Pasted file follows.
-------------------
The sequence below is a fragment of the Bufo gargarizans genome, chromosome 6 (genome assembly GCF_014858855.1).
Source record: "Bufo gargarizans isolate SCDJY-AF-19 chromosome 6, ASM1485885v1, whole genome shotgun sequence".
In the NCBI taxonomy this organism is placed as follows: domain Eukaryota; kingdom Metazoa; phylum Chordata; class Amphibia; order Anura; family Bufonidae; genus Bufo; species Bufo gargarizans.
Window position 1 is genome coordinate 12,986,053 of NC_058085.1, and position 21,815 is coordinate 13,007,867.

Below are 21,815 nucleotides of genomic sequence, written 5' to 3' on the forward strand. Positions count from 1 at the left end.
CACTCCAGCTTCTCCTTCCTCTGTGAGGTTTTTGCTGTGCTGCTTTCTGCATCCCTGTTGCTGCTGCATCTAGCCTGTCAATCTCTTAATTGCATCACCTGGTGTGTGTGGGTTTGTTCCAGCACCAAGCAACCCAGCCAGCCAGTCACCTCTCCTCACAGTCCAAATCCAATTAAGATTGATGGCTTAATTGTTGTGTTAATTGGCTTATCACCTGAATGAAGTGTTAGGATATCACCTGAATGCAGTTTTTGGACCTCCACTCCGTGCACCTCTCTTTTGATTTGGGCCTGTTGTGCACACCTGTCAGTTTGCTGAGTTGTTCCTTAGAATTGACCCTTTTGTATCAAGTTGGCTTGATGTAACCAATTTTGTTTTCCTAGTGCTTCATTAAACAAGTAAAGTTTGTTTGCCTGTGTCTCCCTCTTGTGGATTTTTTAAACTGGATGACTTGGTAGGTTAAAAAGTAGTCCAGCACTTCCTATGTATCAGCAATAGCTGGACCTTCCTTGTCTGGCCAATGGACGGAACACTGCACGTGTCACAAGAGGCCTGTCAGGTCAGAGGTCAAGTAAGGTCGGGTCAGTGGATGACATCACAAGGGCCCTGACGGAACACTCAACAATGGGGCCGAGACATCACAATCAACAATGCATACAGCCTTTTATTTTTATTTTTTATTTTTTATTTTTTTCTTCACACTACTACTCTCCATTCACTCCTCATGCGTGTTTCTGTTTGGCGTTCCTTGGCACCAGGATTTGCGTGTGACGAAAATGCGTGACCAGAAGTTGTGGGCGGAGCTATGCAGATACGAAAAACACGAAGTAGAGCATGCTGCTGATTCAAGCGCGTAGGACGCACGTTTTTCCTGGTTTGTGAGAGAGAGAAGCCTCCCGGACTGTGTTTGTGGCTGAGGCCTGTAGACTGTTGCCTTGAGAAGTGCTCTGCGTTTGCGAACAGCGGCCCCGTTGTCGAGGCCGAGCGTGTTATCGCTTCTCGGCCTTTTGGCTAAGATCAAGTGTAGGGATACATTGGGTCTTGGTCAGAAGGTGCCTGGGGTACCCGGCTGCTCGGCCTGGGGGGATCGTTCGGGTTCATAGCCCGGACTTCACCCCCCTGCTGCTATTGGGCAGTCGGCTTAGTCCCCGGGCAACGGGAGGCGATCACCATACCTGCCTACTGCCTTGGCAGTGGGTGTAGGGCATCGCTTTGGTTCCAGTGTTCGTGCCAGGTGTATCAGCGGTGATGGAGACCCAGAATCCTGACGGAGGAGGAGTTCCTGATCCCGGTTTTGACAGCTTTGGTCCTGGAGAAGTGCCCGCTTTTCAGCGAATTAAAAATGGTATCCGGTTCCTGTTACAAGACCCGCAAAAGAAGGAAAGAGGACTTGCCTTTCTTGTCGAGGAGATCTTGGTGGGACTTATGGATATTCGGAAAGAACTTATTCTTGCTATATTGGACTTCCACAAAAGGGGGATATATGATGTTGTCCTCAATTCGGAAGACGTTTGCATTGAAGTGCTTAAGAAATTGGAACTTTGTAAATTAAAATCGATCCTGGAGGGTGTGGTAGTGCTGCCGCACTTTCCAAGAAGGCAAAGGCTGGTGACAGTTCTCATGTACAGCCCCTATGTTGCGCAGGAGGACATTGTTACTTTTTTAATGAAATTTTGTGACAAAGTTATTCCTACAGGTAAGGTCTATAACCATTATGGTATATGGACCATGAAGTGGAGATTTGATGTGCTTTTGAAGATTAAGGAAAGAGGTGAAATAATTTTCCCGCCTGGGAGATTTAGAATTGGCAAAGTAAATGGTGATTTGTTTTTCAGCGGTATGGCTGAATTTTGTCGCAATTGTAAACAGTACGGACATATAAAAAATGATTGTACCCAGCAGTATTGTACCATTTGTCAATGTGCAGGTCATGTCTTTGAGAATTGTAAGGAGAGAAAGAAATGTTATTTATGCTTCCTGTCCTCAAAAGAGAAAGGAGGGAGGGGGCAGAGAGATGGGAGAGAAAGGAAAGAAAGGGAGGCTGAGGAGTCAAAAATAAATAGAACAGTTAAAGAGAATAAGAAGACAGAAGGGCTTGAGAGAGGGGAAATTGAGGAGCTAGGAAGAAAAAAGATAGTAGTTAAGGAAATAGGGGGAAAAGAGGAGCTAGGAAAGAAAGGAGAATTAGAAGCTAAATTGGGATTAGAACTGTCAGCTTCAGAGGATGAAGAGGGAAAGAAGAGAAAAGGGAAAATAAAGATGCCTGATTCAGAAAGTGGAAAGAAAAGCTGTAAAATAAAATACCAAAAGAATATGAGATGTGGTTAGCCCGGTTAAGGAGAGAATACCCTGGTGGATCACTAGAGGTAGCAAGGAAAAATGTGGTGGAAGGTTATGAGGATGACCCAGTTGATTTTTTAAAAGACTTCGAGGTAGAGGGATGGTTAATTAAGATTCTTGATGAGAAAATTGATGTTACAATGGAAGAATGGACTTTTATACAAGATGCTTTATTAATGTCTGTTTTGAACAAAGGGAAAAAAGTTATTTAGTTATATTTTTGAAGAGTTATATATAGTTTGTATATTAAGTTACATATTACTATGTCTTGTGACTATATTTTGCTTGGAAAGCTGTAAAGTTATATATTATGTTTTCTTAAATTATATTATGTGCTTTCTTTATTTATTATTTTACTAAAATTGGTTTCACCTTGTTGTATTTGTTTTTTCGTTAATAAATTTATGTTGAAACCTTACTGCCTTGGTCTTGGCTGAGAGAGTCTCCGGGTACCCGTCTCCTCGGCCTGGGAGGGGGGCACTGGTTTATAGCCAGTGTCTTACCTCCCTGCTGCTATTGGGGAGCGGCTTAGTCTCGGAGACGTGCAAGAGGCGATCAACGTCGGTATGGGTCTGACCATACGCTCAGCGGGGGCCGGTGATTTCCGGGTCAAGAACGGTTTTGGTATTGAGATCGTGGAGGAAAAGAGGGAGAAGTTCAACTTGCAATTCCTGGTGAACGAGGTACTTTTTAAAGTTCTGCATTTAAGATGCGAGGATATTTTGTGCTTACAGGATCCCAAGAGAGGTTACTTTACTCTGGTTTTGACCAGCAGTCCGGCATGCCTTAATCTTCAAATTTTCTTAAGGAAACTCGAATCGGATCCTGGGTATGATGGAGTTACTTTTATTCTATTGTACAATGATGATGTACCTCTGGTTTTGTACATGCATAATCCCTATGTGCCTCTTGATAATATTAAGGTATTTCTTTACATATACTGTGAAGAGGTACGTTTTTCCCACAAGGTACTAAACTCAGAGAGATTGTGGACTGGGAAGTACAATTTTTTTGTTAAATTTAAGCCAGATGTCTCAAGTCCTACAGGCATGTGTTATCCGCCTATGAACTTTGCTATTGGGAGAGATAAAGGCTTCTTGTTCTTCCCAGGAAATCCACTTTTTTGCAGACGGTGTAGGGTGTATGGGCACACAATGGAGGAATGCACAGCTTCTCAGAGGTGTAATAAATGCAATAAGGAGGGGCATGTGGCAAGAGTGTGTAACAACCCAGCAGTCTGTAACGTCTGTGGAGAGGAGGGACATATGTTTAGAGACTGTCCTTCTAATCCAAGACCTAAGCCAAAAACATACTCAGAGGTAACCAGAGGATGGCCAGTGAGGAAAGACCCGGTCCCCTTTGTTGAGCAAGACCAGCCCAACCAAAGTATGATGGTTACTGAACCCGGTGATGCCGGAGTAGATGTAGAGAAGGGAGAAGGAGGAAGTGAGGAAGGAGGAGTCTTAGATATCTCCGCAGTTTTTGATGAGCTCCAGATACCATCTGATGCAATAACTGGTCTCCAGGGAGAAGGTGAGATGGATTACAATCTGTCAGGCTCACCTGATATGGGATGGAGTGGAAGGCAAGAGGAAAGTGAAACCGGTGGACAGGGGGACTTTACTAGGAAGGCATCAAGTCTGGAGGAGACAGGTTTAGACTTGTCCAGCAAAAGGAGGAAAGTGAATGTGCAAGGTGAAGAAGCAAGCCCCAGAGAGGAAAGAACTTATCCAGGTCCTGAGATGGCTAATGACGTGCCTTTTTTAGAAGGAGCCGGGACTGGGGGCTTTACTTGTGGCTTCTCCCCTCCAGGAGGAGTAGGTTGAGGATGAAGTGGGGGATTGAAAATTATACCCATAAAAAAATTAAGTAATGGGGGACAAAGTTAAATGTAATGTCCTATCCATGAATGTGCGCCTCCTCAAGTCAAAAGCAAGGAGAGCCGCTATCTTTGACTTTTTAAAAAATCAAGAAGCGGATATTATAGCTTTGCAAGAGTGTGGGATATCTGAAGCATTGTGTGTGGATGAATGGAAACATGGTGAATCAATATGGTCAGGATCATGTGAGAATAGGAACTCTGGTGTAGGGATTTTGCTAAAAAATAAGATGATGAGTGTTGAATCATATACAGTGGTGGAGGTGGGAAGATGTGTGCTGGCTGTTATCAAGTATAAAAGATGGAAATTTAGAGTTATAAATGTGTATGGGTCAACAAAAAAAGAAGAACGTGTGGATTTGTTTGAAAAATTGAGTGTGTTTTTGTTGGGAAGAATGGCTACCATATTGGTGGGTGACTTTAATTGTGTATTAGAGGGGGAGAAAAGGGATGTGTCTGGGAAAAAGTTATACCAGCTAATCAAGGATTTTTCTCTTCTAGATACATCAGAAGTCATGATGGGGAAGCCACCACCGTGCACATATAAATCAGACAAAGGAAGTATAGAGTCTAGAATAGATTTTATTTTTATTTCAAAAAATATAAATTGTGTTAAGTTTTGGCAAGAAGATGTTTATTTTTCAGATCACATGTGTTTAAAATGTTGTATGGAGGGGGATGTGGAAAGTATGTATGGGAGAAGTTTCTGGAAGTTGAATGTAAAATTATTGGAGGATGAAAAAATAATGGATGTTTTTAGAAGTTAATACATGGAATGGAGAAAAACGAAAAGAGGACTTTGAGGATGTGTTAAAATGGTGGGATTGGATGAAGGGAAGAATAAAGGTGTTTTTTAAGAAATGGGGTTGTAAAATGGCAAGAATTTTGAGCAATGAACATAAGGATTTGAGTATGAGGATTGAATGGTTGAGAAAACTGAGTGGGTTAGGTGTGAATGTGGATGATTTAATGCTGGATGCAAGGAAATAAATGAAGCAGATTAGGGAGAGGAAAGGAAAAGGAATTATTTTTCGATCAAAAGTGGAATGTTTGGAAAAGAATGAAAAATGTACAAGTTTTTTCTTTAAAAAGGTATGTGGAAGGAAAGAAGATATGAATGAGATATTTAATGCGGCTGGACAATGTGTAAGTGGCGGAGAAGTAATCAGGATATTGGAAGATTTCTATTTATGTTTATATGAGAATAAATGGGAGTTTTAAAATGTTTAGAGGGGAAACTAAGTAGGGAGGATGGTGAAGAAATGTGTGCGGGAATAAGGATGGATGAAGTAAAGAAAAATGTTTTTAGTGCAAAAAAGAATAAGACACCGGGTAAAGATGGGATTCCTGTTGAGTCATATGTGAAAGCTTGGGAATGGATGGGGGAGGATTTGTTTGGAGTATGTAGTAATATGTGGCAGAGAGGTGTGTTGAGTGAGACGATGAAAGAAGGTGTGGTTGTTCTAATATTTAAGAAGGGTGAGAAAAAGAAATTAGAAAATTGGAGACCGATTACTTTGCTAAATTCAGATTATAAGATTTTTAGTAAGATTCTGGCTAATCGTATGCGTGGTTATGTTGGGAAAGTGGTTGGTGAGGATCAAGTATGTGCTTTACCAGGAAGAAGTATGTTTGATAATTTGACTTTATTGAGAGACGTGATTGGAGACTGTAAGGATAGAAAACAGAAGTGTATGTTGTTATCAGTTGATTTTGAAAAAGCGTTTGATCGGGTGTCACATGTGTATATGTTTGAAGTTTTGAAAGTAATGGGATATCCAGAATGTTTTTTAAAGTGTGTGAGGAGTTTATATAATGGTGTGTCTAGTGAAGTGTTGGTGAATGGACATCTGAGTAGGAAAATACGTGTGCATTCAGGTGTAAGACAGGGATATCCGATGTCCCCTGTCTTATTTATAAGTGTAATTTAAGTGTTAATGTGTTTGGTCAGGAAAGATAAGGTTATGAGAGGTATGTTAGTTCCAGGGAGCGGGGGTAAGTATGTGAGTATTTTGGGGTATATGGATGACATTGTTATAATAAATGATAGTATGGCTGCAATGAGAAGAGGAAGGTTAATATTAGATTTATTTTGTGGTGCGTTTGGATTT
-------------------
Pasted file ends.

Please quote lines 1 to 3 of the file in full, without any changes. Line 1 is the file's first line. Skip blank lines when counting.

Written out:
The sequence below is a fragment of the Bufo gargarizans genome, chromosome 6 (genome assembly GCF_014858855.1).
Source record: "Bufo gargarizans isolate SCDJY-AF-19 chromosome 6, ASM1485885v1, whole genome shotgun sequence".
In the NCBI taxonomy this organism is placed as follows: domain Eukaryota; kingdom Metazoa; phylum Chordata; class Amphibia; order Anura; family Bufonidae; genus Bufo; species Bufo gargarizans.